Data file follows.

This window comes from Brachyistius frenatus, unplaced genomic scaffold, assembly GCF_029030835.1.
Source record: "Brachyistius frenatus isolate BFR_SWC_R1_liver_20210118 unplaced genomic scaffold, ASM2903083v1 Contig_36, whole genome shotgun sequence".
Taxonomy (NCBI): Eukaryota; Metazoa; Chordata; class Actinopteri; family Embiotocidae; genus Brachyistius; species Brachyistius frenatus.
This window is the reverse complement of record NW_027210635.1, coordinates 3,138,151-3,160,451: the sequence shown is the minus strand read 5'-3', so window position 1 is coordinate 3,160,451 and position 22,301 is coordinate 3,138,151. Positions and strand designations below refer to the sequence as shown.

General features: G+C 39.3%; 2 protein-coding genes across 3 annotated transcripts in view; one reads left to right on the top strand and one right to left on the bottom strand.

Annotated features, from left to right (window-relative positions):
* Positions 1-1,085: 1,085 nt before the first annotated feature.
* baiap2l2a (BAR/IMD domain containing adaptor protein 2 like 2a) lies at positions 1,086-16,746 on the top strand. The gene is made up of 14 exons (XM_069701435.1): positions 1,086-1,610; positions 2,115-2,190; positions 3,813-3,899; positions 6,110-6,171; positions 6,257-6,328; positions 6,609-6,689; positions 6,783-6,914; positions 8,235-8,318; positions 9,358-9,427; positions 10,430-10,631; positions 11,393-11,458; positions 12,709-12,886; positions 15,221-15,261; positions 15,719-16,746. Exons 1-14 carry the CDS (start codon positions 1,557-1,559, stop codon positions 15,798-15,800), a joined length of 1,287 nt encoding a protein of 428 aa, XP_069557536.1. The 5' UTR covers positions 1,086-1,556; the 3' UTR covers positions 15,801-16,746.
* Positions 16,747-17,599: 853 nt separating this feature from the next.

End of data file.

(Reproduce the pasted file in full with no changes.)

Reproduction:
This window comes from Brachyistius frenatus, unplaced genomic scaffold, assembly GCF_029030835.1.
Source record: "Brachyistius frenatus isolate BFR_SWC_R1_liver_20210118 unplaced genomic scaffold, ASM2903083v1 Contig_36, whole genome shotgun sequence".
Taxonomy (NCBI): Eukaryota; Metazoa; Chordata; class Actinopteri; family Embiotocidae; genus Brachyistius; species Brachyistius frenatus.
This window is the reverse complement of record NW_027210635.1, coordinates 3,138,151-3,160,451: the sequence shown is the minus strand read 5'-3', so window position 1 is coordinate 3,160,451 and position 22,301 is coordinate 3,138,151. Positions and strand designations below refer to the sequence as shown.

General features: G+C 39.3%; 2 protein-coding genes across 3 annotated transcripts in view; one reads left to right on the top strand and one right to left on the bottom strand.

Annotated features, from left to right (window-relative positions):
* Positions 1-1,085: 1,085 nt before the first annotated feature.
* baiap2l2a (BAR/IMD domain containing adaptor protein 2 like 2a) lies at positions 1,086-16,746 on the top strand. The gene is made up of 14 exons (XM_069701435.1): positions 1,086-1,610; positions 2,115-2,190; positions 3,813-3,899; positions 6,110-6,171; positions 6,257-6,328; positions 6,609-6,689; positions 6,783-6,914; positions 8,235-8,318; positions 9,358-9,427; positions 10,430-10,631; positions 11,393-11,458; positions 12,709-12,886; positions 15,221-15,261; positions 15,719-16,746. Exons 1-14 carry the CDS (start codon positions 1,557-1,559, stop codon positions 15,798-15,800), a joined length of 1,287 nt encoding a protein of 428 aa, XP_069557536.1. The 5' UTR covers positions 1,086-1,556; the 3' UTR covers positions 15,801-16,746.
* Positions 16,747-17,599: 853 nt separating this feature from the next.